Portland Timbers fans celebrate after their team scored in the first half Sunday against the Seattle Sounders.
Seattle Sounders fans cheer before the start of Sunday's MLS soccer game between the Sounders and the Portland Timbers at Jeld-Wen Field.
Portland Timbers' Kalif Alhassan, left, defends against Seattle Sounders' Cordell Cato, center, in the first half Sunday.
Seattle Sounders' Eddie Johnson, left, and Portland Timbers' David Horst (12) go head-to-head after a foul in the second half Sunday.
PORTLAND — For all of the antics and animosity that come from a Timbers-Sounders soccer match, the best way to understand the story of Sunday’s match at Jeld-Wen Field was to follow Timbers defender David Horst from whistle to whistle.
Oh, such a narrow view would have meant missing one of the easiest goals Kris Boyd will ever score. But no player was more involved with the drama of Portland’s 2-1 triumph over Seattle than the 6-foot-4 central defender. And the resiliency and tenacity with which Horst played on Sunday matched that of his teammates, who gutted out a win that might allow the Timbers to make something of this season.
Portland’s first MLS win over their Cascadia rival moved the Timbers out of the Western Conference basement and extended Seattle’s winless stretch to a franchise-record seven games. Portland (4-6-4, 16 points) sits eighth in the conference, but has played the fewest league games. Seattle (7-5-4) sits fourth in the conference and has four losses and three ties in its last seven league matches.
Despite a great start — goals from Boyd and Horst had Portland up 2-0 25 minutes into the match — the bigger development might be the way the Timbers stood up to the Sounders in the testy final 30 minutes. A season ago, the Sounders scored two late goals to escape Jeld-Wen with a 3-2 victory.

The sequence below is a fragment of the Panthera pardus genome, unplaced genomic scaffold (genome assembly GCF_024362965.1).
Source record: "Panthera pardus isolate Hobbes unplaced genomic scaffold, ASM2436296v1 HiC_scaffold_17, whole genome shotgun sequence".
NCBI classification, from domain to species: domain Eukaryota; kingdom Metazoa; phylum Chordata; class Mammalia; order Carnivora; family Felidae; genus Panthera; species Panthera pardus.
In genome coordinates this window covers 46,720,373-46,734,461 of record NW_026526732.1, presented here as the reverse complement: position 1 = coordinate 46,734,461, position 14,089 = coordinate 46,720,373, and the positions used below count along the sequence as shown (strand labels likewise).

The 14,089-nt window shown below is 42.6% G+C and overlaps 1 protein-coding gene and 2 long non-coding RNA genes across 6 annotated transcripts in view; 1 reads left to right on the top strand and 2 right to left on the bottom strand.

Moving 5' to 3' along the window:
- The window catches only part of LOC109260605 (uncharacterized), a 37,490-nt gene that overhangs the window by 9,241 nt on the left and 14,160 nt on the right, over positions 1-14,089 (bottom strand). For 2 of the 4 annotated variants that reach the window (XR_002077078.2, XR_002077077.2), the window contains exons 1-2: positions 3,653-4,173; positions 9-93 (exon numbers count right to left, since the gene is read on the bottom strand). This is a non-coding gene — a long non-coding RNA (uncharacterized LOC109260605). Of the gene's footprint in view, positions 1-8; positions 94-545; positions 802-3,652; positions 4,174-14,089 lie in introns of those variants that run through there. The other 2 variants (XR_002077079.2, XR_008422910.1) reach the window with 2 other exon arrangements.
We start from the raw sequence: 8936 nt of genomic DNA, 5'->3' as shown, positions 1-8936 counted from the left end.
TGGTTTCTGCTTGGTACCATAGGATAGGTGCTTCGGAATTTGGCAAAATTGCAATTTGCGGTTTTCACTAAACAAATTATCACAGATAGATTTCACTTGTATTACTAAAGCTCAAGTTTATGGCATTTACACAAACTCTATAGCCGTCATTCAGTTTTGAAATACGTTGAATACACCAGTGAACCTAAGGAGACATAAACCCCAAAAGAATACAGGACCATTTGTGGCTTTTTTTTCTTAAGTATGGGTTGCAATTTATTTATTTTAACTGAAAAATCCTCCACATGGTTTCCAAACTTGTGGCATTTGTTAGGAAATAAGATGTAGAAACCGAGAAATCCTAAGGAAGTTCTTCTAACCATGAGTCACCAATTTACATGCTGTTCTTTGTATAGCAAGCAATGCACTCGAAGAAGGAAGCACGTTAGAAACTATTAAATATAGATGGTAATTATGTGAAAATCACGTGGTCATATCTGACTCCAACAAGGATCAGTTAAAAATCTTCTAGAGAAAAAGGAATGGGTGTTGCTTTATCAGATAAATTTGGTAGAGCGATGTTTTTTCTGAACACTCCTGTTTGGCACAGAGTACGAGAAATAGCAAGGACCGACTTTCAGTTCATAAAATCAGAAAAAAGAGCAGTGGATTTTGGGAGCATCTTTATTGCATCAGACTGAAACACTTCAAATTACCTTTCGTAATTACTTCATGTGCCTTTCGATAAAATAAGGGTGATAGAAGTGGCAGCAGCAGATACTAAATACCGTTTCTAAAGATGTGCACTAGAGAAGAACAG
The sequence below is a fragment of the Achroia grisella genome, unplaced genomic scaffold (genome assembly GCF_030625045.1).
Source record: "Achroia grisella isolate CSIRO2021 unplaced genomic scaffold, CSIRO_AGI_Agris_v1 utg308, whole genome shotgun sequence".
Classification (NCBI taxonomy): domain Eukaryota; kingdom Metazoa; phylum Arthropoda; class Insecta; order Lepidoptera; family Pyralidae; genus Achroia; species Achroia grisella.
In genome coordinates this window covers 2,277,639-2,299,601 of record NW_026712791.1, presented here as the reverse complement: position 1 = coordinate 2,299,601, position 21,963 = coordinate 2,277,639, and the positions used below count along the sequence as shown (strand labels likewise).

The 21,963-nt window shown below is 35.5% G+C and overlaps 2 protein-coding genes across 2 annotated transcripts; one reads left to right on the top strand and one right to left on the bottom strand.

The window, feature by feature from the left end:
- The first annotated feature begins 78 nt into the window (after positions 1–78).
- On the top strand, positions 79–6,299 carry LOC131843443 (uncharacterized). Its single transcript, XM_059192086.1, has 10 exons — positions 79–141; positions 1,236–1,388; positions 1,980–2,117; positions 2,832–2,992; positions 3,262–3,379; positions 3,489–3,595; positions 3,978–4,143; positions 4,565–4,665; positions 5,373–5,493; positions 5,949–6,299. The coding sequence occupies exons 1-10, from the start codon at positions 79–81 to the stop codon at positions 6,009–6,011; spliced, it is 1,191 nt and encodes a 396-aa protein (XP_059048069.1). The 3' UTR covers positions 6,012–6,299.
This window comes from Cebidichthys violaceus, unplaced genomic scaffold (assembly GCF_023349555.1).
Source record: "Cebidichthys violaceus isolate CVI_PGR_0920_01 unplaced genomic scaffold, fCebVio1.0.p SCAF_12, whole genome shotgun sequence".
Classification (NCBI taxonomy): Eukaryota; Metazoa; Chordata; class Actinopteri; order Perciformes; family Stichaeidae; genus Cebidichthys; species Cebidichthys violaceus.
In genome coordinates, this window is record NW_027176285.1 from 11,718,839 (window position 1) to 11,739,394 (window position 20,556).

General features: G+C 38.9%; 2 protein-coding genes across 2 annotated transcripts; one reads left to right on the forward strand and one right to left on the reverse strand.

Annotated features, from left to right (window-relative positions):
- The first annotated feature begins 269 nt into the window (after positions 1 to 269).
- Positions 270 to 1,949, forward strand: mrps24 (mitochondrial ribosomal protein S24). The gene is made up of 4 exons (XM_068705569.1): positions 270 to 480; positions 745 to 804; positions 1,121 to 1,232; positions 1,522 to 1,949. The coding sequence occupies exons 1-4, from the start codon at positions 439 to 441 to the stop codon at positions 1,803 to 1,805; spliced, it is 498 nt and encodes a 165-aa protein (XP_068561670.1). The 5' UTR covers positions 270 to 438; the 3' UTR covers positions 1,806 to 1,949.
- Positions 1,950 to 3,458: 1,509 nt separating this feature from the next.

Horst’s first career Major League Soccer goal proved to be the difference as Portland made an early two-goal lead stand up for a critical win.
“It was amazing. Last year I had a lot of close calls, and the beginning of this year I’ve had a couple,” Horst said. “It just feels good to finally know that, yeah, I can score.”
Horst’s goal came in the 25th minute, when he shook a defender and headed a corner kick delivery from Frank Songo’o into the turf and watched the ball bound beyond the reach of Sounders goalkeeper Andrew Weber.
Horst’s goal happened less than 15 minutes after he nearly scored from an identical corner kick delivery.
“The first one I was just trying to get the ball on goal, and I didn’t get in down enough,” Horst said. “The second time I was thinking ‘I’ve got to get it down this time.’ I headed it down. I saw it go in and I couldn’t believe it. I just went crazy.”
Crazy as that play was, the first Portland goal was probably more perplexing for the Sounders. Boyd made it 1-0 in the 16th minute with a point-blank goal. Fellow Scotsman Steven Smith made a run down the left wing and crossed the ball to the goal-mouth. Smith has teamed with Boyd enough during their careers to know the striker will be lurking near front of the goal.